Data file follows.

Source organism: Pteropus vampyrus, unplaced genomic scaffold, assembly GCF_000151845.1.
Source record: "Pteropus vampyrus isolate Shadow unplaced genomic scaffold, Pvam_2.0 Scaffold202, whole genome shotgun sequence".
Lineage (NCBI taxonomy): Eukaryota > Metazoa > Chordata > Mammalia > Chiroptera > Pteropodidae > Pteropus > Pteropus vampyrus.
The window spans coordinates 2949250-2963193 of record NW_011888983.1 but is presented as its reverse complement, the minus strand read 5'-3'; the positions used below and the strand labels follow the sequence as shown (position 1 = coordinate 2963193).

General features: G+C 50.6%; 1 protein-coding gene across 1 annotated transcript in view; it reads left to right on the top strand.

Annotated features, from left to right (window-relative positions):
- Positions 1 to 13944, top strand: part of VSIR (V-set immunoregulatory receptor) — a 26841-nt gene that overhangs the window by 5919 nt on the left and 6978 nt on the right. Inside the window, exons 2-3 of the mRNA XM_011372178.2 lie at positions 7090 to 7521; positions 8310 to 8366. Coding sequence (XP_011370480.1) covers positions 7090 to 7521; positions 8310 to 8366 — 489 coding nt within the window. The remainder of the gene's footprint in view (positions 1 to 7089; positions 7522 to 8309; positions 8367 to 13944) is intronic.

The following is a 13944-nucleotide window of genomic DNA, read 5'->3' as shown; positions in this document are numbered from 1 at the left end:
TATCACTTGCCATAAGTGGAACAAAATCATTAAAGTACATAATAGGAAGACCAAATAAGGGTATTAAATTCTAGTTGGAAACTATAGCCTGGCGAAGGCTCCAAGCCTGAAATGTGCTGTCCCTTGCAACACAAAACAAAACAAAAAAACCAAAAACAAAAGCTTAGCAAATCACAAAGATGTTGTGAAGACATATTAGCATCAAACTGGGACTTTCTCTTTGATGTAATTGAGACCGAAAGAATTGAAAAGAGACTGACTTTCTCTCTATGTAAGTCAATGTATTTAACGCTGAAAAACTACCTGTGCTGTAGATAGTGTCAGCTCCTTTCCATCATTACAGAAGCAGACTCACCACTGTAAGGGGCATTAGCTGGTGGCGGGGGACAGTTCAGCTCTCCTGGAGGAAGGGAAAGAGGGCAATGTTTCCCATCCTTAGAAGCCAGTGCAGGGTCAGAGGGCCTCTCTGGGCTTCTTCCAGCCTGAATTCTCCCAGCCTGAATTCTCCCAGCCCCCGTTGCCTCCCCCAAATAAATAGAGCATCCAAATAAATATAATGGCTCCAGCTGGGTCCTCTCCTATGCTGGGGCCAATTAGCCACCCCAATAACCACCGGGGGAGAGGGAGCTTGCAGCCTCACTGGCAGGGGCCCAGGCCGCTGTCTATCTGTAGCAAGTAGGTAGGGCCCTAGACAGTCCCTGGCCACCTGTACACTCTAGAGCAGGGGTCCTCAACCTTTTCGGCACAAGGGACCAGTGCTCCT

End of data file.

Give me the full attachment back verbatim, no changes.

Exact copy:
Source organism: Pteropus vampyrus, unplaced genomic scaffold, assembly GCF_000151845.1.
Source record: "Pteropus vampyrus isolate Shadow unplaced genomic scaffold, Pvam_2.0 Scaffold202, whole genome shotgun sequence".
Lineage (NCBI taxonomy): Eukaryota > Metazoa > Chordata > Mammalia > Chiroptera > Pteropodidae > Pteropus > Pteropus vampyrus.
The window spans coordinates 2949250-2963193 of record NW_011888983.1 but is presented as its reverse complement, the minus strand read 5'-3'; the positions used below and the strand labels follow the sequence as shown (position 1 = coordinate 2963193).

General features: G+C 50.6%; 1 protein-coding gene across 1 annotated transcript in view; it reads left to right on the top strand.

Annotated features, from left to right (window-relative positions):
- Positions 1 to 13944, top strand: part of VSIR (V-set immunoregulatory receptor) — a 26841-nt gene that overhangs the window by 5919 nt on the left and 6978 nt on the right. Inside the window, exons 2-3 of the mRNA XM_011372178.2 lie at positions 7090 to 7521; positions 8310 to 8366. Coding sequence (XP_011370480.1) covers positions 7090 to 7521; positions 8310 to 8366 — 489 coding nt within the window. The remainder of the gene's footprint in view (positions 1 to 7089; positions 7522 to 8309; positions 8367 to 13944) is intronic.

The following is a 13944-nucleotide window of genomic DNA, read 5'->3' as shown; positions in this document are numbered from 1 at the left end:
TATCACTTGCCATAAGTGGAACAAAATCATTAAAGTACATAATAGGAAGACCAAATAAGGGTATTAAATTCTAGTTGGAAACTATAGCCTGGCGAAGGCTCCAAGCCTGAAATGTGCTGTCCCTTGCAACACAAAACAAAACAAAAAAACCAAAAACAAAAGCTTAGCAAATCACAAAGATGTTGTGAAGACATATTAGCATCAAACTGGGACTTTCTCTTTGATGTAATTGAGACCGAAAGAATTGAAAAGAGACTGACTTTCTCTCTATGTAAGTCAATGTATTTAACGCTGAAAAACTACCTGTGCTGTAGATAGTGTCAGCTCCTTTCCATCATTACAGAAGCAGACTCACCACTGTAAGGGGCATTAGCTGGTGGCGGGGGACAGTTCAGCTCTCCTGGAGGAAGGGAAAGAGGGCAATGTTTCCCATCCTTAGAAGCCAGTGCAGGGTCAGAGGGCCTCTCTGGGCTTCTTCCAGCCTGAATTCTCCCAGCCTGAATTCTCCCAGCCCCCGTTGCCTCCCCCAAATAAATAGAGCATCCAAATAAATATAATGGCTCCAGCTGGGTCCTCTCCTATGCTGGGGCCAATTAGCCACCCCAATAACCACCGGGGGAGAGGGAGCTTGCAGCCTCACTGGCAGGGGCCCAGGCCGCTGTCTATCTGTAGCAAGTAGGTAGGGCCCTAGACAGTCCCTGGCCACCTGTACACTCTAGAGCAGGGGTCCTCAACCTTTTCGGCACAAGGGACCAGTGCTCCT